XTranscript is an online tool for converting transcripts saved in mainstream document formats (such as Microsoft Word, Open Document, PDF or TXT) into a lightweight XML format.

It has been developed in the field of linguistics to enable combined qualitative and quantitative studies of spoken language. Converting transcripts into XML allows for powerful and mature XML processing tools, such as XPath and XQuery, to be used to search or summarise features of the transcripts.

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XTranscript currently offers two configurations for the conversion process:

Part-of-speech (grammatical) tagging can also be performed for English texts using the Stanford CoreNLP library. The Stanford tagger uses the Penn TreeBank tag-set. Summary of the tag-set.

If you are interested in converting your own notation then please get in touch and we'll see what we can do.

Results of Conversion

Given the text:

    1   BOB:    he's pretty special
    2           still beat everybody else
    3   SALLY:  yeah
The resulting XML file will have the structure:
    <transcript file="example.doc">
            <u who="BOB" n="1" line="1">
                he 's pretty special
                still beat everybody else
            <u who="SALLY" n="2" line="3">
The utterances will contain a who attribute to identify the speaker, be numbered, and the line numbers from the original file will be included where possible.

With part-of-speech tagging turned on, word elements will be also be included:

    <transcript file="example.doc">
            <u who="BOB" n="1" line="1">
                <w n="1.1" pos="PRP" lemma="he">he</w>
                <w n="1.2" pos="VBZ" lemma="be">'s</w>
                <w n="1.3" pos="RB" lemma="pretty">pretty</w>
                <w n="1.4" pos="JJ" lemma="special">special</w>
Note that only the text is stored as text elements in the XML, and all other data is stored within attributes. This makes extracting textual content easier and also allows the XML files to be used in Corpus Linguistic analysis software (such as AntConc and WordSmith).

Error Messages

Messages be will displayed in the XTranscript interface or as tags at the end of the generated XML file. Some of these will give information about errors that occurred during the conversion process.

A common warning you may see relates to the 'autoclosing' of annotations. This happens when only an opening or closing bracket was found where both are required. In which case XTranscript finds the longest span of text that the annotation can be applied to. This is a suitable solution for overlaps which may be written as:

    4   BOB:    won another [medal
    5   SALLY:              [yeah
Autoclosing may also happen when different annotations overlap, which would generate invalid XML without a change being made. In these cases, one of the annotations will be moved so that it is contained within the other. For example:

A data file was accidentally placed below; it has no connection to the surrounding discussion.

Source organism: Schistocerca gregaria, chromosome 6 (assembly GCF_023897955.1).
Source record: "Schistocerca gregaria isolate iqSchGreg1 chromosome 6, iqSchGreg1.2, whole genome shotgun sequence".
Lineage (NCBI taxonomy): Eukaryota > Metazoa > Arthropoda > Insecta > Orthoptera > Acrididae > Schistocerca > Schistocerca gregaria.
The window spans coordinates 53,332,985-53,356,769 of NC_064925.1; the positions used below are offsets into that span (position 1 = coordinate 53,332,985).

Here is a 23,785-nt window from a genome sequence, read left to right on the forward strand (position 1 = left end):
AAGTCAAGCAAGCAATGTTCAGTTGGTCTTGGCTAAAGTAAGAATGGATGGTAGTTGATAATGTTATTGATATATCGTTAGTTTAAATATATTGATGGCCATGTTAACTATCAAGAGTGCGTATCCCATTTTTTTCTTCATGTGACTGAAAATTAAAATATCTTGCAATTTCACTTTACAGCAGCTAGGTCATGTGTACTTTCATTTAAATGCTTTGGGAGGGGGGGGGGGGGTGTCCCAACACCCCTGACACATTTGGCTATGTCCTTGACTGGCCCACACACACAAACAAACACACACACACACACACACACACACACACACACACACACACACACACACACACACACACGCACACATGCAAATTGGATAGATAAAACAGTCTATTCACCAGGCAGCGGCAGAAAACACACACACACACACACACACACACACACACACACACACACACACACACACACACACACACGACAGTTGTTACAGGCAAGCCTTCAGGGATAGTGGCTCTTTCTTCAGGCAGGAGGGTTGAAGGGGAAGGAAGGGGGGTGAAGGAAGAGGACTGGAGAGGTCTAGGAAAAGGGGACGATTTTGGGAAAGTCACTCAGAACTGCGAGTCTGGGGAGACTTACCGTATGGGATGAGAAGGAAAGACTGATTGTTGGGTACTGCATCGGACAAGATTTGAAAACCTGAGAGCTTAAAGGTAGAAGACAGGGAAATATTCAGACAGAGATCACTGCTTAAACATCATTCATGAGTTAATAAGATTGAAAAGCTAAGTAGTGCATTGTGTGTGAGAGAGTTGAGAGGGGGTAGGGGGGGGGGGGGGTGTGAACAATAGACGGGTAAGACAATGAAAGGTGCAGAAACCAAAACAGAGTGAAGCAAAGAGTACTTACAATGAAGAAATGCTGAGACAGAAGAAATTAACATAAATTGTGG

6   SALLY:  still [beat (everybody] yes)
The parentheses will be closed at the end of 'everybody', i.e. where the square brackets end. To accurately deal with these situations, either the original file or the generated XML would need to be edited (e.g. to create two sets of parentheses instead of one, but please note the effect this would have on quantitative studies).

These changes are made to ensure that the resulting file is 'well-formed', which allows the XML to be used with other XML processing software. XTranscript performs a check of the generated XML to inform the user if it is well-formed or not. There is a good chance that if this check produces an error, you will need to contact us to look into the problem in more detail.

Useful Publications about XML

Ruehlemann, C. & M. Gee (2018) 'Conversation Analysis and the XML method'. Gesprächsforschung [Discourse and Conversation Analysis] (18) 274-296.

Ruehlemann, C., A. Bagoutdinov & M.B. O'Donnell (2015) 'Modest XPath and XQuery for corpora: Exploiting deep XML annotation'. ICAME Journal (39) 47-84. Companion website and resources.

Hardie, A. (2014) 'Modest XML for corpora: Not a standard, but a suggestion'. ICAME Journal (38) 73-103.

Useful Software for Working with XML

BaseX: An open-source database system for searching XML documents.

oXygen: A powerful commercial XML editor with search features.

W3C XML Validator: An online service to validate (and find errors in) XML documents.

XML can be edited using plain text editors, such as Notepad or TextEdit, which are built-in to Windows and Mac OSX respectively. Alternatively, these plain text editors provide some additional features (like syntax highlighting): Notepad++ (Windows), BBEdit (Mac OSX).

eXistdb: An open-source system (which runs as a web service) for editing and searching XML.

Related Projects

The Corpus of Academic Spoken English (CASE) is being compiled by a team of researchers at Trier University of Applied Sciences. Birmingham City University is one partner whos students are taking part in the study. The first iteration of XTranscript was developed for use in the CASE project.

Before XTranscript, programming scripts were developed to convert CA style annotations to XML as part of a combined qualitative and quantitative study of overlaps and interruptions. This paper shows examples of adding further annotations (in the form of attributes) to the converted XML.
Lawson, R. & U. Lutzky (2016) 'Not getting a word in edgeways? Language, gender, and identity in a British comedy panel show' Discourse, Context & Media (13) 143-153.